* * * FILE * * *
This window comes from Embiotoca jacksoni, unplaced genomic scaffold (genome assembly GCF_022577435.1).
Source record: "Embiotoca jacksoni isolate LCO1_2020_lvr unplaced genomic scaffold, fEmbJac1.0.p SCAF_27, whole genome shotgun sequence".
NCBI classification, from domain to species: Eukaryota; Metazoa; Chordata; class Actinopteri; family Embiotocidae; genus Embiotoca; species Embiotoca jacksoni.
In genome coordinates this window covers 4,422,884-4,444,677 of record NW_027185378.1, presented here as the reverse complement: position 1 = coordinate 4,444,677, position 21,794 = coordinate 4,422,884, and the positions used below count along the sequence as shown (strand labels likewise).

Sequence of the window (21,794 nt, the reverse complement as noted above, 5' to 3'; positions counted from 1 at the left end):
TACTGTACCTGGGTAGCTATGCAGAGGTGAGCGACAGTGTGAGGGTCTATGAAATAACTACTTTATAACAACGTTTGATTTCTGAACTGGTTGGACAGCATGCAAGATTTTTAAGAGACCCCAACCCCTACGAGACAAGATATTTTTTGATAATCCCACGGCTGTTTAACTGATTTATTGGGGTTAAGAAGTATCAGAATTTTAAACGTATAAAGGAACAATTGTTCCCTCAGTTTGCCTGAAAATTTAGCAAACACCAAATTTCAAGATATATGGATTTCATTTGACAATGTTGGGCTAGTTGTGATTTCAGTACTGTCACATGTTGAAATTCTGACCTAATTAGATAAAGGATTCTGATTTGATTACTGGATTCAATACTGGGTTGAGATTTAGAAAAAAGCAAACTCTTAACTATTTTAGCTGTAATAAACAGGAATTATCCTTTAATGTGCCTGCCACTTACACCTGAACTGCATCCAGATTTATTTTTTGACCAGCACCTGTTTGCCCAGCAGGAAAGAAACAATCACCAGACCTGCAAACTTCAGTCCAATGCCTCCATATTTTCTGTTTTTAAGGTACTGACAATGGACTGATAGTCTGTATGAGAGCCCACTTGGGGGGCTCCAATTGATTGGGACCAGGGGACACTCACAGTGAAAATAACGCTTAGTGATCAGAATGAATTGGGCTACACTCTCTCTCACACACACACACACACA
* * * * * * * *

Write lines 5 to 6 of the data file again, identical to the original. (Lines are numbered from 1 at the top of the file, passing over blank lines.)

Sequence of the window (21,794 nt, the reverse complement as noted above, 5' to 3'; positions counted from 1 at the left end):
TACTGTACCTGGGTAGCTATGCAGAGGTGAGCGACAGTGTGAGGGTCTATGAAATAACTACTTTATAACAACGTTTGATTTCTGAACTGGTTGGACAGCATGCAAGATTTTTAAGAGACCCCAACCCCTACGAGACAAGATATTTTTTGATAATCCCACGGCTGTTTAACTGATTTATTGGGGTTAAGAAGTATCAGAATTTTAAACGTATAAAGGAACAATTGTTCCCTCAGTTTGCCTGAAAATTTAGCAAACACCAAATTTCAAGATATATGGATTTCATTTGACAATGTTGGGCTAGTTGTGATTTCAGTACTGTCACATGTTGAAATTCTGACCTAATTAGATAAAGGATTCTGATTTGATTACTGGATTCAATACTGGGTTGAGATTTAGAAAAAAGCAAACTCTTAACTATTTTAGCTGTAATAAACAGGAATTATCCTTTAATGTGCCTGCCACTTACACCTGAACTGCATCCAGATTTATTTTTTGACCAGCACCTGTTTGCCCAGCAGGAAAGAAACAATCACCAGACCTGCAAACTTCAGTCCAATGCCTCCATATTTTCTGTTTTTAAGGTACTGACAATGGACTGATAGTCTGTATGAGAGCCCACTTGGGGGGCTCCAATTGATTGGGACCAGGGGACACTCACAGTGAAAATAACGCTTAGTGATCAGAATGAATTGGGCTACACTCTCTCTCACACACACACACACACA